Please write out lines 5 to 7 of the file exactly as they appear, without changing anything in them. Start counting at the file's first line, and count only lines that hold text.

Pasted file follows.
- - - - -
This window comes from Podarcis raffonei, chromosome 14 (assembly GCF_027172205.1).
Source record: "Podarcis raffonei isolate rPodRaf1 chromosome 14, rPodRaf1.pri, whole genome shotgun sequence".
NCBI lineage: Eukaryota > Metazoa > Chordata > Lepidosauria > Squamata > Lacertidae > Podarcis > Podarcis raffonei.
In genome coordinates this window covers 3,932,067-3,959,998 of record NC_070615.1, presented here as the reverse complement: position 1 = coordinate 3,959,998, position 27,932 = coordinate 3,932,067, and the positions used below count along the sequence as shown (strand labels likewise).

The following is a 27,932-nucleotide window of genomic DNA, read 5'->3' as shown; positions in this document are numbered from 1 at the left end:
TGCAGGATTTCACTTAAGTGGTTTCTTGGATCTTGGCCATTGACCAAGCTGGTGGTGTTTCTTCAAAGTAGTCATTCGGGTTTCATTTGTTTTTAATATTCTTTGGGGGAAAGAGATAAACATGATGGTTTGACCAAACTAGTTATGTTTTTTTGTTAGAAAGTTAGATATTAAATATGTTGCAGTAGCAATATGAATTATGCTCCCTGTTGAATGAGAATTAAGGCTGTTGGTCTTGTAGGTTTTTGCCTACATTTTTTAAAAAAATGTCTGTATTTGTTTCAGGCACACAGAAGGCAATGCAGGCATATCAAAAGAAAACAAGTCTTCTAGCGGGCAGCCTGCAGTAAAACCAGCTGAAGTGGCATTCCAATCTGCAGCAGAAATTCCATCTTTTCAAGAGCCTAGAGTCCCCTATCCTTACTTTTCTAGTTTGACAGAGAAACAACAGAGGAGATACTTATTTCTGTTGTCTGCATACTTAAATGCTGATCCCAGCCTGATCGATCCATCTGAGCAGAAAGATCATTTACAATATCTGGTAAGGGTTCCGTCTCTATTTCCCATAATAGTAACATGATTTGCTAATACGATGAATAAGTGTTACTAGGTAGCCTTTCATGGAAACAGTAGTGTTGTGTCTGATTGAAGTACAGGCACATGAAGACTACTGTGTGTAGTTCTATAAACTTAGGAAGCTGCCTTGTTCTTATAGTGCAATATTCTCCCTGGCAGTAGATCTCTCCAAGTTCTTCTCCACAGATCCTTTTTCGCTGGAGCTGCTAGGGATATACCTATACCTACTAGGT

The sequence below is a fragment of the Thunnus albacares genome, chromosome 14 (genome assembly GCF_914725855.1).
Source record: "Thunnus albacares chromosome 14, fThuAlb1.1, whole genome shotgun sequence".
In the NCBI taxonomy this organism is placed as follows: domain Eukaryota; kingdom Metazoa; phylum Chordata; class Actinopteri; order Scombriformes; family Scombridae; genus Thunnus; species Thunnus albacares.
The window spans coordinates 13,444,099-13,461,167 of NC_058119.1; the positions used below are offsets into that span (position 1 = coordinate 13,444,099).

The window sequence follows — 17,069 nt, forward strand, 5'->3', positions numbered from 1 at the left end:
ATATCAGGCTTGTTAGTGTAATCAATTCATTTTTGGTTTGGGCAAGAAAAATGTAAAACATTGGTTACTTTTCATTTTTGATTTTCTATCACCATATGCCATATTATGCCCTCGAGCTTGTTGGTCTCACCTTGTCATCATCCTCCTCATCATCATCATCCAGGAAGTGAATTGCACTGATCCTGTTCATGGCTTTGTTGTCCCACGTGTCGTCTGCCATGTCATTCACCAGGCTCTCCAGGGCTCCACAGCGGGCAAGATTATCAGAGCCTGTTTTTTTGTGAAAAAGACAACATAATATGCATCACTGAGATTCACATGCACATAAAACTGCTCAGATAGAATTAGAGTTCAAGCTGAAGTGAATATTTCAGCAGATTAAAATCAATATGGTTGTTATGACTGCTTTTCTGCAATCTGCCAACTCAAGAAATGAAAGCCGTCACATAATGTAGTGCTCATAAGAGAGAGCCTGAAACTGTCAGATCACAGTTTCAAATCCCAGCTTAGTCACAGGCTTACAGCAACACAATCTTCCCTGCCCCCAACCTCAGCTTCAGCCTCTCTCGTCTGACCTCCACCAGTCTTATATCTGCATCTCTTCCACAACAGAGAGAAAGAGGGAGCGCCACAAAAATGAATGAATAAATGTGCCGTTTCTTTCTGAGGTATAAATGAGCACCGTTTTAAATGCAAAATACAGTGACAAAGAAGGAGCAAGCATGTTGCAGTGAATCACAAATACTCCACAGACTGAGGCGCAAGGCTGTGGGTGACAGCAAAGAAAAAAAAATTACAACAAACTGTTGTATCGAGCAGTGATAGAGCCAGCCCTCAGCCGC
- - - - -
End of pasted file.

The following is a 27,932-nucleotide window of genomic DNA, read 5'->3' as shown; positions in this document are numbered from 1 at the left end:
TGCAGGATTTCACTTAAGTGGTTTCTTGGATCTTGGCCATTGACCAAGCTGGTGGTGTTTCTTCAAAGTAGTCATTCGGGTTTCATTTGTTTTTAATATTCTTTGGGGGAAAGAGATAAACATGATGGTTTGACCAAACTAGTTATGTTTTTTTGTTAGAAAGTTAGATATTAAATATGTTGCAGTAGCAATATGAATTATGCTCCCTGTTGAATGAGAATTAAGGCTGTTGGTCTTGTAGGTTTTTGCCTACATTTTTTAAAAAAATGTCTGTATTTGTTTCAGGCACACAGAAGGCAATGCAGGCATATCAAAAGAAAACAAGTCTTCTAGCGGGCAGCCTGCAGTAAAACCAGCTGAAGTGGCATTCCAATCTGCAGCAGAAATTCCATCTTTTCAAGAGCCTAGAGTCCCCTATCCTTACTTTTCTAGTTTGACAGAGAAACAACAGAGGAGATACTTATTTCTGTTGTCTGCATACTTAAATGCTGATCCCAGCCTGATCGATCCATCTGAGCAGAAAGATCATTTACAATATCTGGTAAGGGTTCCGTCTCTATTTCCCATAATAGTAACATGATTTGCTAATACGATGAATAAGTGTTACTAGGTAGCCTTTCATGGAAACAGTAGTGTTGTGTCTGATTGAAGTACAGGCACATGAAGACTACTGTGTGTAGTTCTATAAACTTAGGAAGCTGCCTTGTTCTTATAGTGCAATATTCTCCCTGGCAGTAGATCTCTCCAAGTTCTTCTCCACAGATCCTTTTTCGCTGGAGCTGCTAGGGATATACCTATACCTACTAGGT

The sequence below is a fragment of the Thunnus albacares genome, chromosome 14 (genome assembly GCF_914725855.1).